At Rush University Medical Center, we are putting your safety first. For information about COVID-19, see the latest updates. Rush accepts donations to support our response effort, staff, and patients and families.
Most people think of sudden infant death syndrome, or SIDS, as a tragedy that defies explanation: A baby simply stops breathing during the night for no apparent reason.
As more sleep-related infant deaths have been investigated, however, it turns out a significant number of those deaths happened when a baby was in an unsafe sleep environment. In response, the Centers for Disease Control and Prevention (CDC) introduced the term "sudden unexpected infant death," or SUID, a broad term that includes all sudden infant deaths.
According to Kyran Quinlan, MD, a pediatrician at Rush University Children's Hospital, understanding what SUID encompasses may help prevent, or at least reduce, the number of sleep-related infant deaths.
SUID traditionally affects children less than 1 year old, with the majority of deaths occurring within the first six months of life.
"We don't really know everything about SUID, but we do know that babies are physically and developmentally unable to get themselves out of dangerous situations, especially very young infants, like a 1-month old or a 2-month old," Quinlan says.
According to the CDC, SUIDs are made up of three categories:
2. Accidental suffocation or strangulation in bed
3. Unknown causes
The second category poses the largest threat, and it's the only one parents can control.
In 2015, the CDC reported nearly 4,000 SUIDs in the United States. "In the city of Chicago, it's about one a week," says Quinlan. "The medical examiners in Cook County have told us that it's very rare for them to have a sudden unexpected infant death where the baby was in a crib. Almost always these babies are in the bed with the parent."
Adult beds pose a number of risks for babies, including the following:
While bed sharing is one of the largest risk factors for SUIDs, unsafe conditions in cribs and sleep positions also play crucial roles.
"If a baby is on a soft sleep surface, is face down, or has their face pressed up against a blanket, pillow or soft stuffed animal, the baby could begin to suffocate. This could lead to their death," says Quinlan.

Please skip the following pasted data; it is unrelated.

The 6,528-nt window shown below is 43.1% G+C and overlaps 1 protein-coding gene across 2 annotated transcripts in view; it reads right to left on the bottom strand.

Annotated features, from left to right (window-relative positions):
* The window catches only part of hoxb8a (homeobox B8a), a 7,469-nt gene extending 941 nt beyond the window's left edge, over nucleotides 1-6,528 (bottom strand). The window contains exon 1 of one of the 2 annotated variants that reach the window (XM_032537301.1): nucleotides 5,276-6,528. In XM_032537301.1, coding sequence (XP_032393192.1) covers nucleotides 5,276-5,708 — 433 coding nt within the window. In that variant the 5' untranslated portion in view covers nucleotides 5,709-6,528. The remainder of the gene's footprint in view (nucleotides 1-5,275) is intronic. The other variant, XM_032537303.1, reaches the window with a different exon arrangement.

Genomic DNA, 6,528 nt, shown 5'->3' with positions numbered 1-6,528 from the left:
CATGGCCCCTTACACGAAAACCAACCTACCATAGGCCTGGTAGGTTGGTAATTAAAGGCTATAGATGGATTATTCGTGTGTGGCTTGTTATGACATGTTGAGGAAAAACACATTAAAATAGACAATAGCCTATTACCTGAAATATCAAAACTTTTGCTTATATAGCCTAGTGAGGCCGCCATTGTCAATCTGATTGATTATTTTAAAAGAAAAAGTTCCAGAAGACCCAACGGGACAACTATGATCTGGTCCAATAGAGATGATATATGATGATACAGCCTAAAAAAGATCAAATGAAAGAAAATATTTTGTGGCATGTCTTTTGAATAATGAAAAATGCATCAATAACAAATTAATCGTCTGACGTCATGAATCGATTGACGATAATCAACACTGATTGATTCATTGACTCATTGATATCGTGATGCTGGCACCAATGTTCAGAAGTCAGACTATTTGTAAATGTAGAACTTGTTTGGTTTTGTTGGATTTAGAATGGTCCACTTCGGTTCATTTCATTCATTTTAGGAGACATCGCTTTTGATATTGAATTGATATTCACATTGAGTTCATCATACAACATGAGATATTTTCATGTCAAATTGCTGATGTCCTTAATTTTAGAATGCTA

The baby could also re-breathe their expired breath, which could also lead to death. As humans we exhale carbon dioxide, or bad air. A lot of fluffy bedding surrounding a sleeping child can create the build up of bad air around an infant's face, causing suffocation due to lack of oxygenated or fresh air.
If a baby is on a soft sleep surface, is face down, or has their face pressed up against a blanket, pillow or soft stuffed animal, the baby could begin to suffocate.
So what can parents do to create the safest possible sleep environment for their baby? For starters, they can follow the ABCs of safe sleep:
• Alone. The baby should go to sleep in their own crib, not the parents' bed.
• Back. Babies should be placed on their backs for sleeping, not face down on their stomach or side.
• Crib. Babies should sleep in a crib with just a firm mattress and tight-fitting sheet; do not place soft blankets, pillows or stuffed animals in the crib, and don't add bumpers.
"There are rare occasions where a baby who's beginning to roll may get entangled in a bumper and end up being suffocated by it," Quinlan says.
For parents concerned about the stage when their infant begins to roll onto the stomach, Quinlan offers this advice, "One thing parents can do is give the baby plenty of tummy time while awake. This gives the baby practice being face down and how to be able to move to protect their ability to breathe."
But even before this stage, Jean Silvestri, MD, medical director of the neonatal intensive care unit (ICU) at Rush University Children's Hospital, says a sleep sack may be a safer alternative. "We give them to babies at discharge and explain to parents that this is a wearable blanket, which helps solve the issue of loose blankets and other things in the crib," she says.
Silvestri also encourages families to ensure the baby is in a smoke-free environment and promotes breastfeeding as the preferred source of nutrition for the baby. Breastfeeding has been shown to reduce the risk of SIDS, she says, though the exact reason why is unknown.
In an effort to lower SUID rates, Finland introduced the baby box in the 1930s. A cardboard box with a firm mattress was given to new moms during a prenatal visit to act as a safe, portable crib.
Today, a few companies have capitalized on this idea and have begun distributing them to new and expectant mothers in certain states to combat SUID.
"I feel like baby boxes are a distraction from the basics of safe sleep. A product is not the solution to this issue," Quinlan says. "We should be emphasizing consistent use of existing products and, more important, helping every new parent understand the proper way to put their baby down to sleep."
Being a new parent comes with a steep learning curve, so it's beneficial for both parents and babies to have a strong support system at home.
Ideally that means having relatives or friends who can learn how to properly care for an infant alongside the parents and who understand the importance of safe sleeping conditions.
"Having a supportive family or friends who can help you when you're tired and say, 'Let me take the baby. Let me put the baby in the crib. Let me help you.' can also make a world of difference," she says.
Sign up now for free health tips and medical news.